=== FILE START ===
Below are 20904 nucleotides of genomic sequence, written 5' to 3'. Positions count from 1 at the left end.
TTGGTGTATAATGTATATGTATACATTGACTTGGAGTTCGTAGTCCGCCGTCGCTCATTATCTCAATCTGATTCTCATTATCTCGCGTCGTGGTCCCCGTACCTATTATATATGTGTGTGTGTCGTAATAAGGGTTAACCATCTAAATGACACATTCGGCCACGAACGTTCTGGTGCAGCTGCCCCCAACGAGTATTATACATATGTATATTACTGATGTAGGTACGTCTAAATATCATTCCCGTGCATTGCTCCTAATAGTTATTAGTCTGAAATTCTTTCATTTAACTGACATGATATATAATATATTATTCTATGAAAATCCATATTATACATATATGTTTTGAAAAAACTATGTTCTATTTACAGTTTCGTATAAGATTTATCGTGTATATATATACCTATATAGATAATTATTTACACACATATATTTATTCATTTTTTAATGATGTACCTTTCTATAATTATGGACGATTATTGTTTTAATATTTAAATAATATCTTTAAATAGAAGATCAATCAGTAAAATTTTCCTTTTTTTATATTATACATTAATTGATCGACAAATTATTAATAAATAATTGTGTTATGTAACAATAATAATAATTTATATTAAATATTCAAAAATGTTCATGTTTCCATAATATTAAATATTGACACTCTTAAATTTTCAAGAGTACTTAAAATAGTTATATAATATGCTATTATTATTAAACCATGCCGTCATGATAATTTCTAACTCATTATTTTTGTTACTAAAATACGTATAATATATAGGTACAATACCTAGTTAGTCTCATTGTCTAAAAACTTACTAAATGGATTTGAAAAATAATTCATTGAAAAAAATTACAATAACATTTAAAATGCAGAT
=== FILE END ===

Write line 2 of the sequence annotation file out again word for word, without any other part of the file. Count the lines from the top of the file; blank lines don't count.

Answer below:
TTGGTGTATAATGTATATGTATACATTGACTTGGAGTTCGTAGTCCGCCGTCGCTCATTATCTCAATCTGATTCTCATTATCTCGCGTCGTGGTCCCCGTACCTATTATATATGTGTGTGTGTCGTAATAAGGGTTAACCATCTAAATGACACATTCGGCCACGAACGTTCTGGTGCAGCTGCCCCCAACGAGTATTATACATATGTATATTACTGATGTAGGTACGTCTAAATATCATTCCCGTGCATTGCTCCTAATAGTTATTAGTCTGAAATTCTTTCATTTAACTGACATGATATATAATATATTATTCTATGAAAATCCATATTATACATATATGTTTTGAAAAAACTATGTTCTATTTACAGTTTCGTATAAGATTTATCGTGTATATATATACCTATATAGATAATTATTTACACACATATATTTATTCATTTTTTAATGATGTACCTTTCTATAATTATGGACGATTATTGTTTTAATATTTAAATAATATCTTTAAATAGAAGATCAATCAGTAAAATTTTCCTTTTTTTATATTATACATTAATTGATCGACAAATTATTAATAAATAATTGTGTTATGTAACAATAATAATAATTTATATTAAATATTCAAAAATGTTCATGTTTCCATAATATTAAATATTGACACTCTTAAATTTTCAAGAGTACTTAAAATAGTTATATAATATGCTATTATTATTAAACCATGCCGTCATGATAATTTCTAACTCATTATTTTTGTTACTAAAATACGTATAATATATAGGTACAATACCTAGTTAGTCTCATTGTCTAAAAACTTACTAAATGGATTTGAAAAATAATTCATTGAAAAAAATTACAATAACATTTAAAATGCAGAT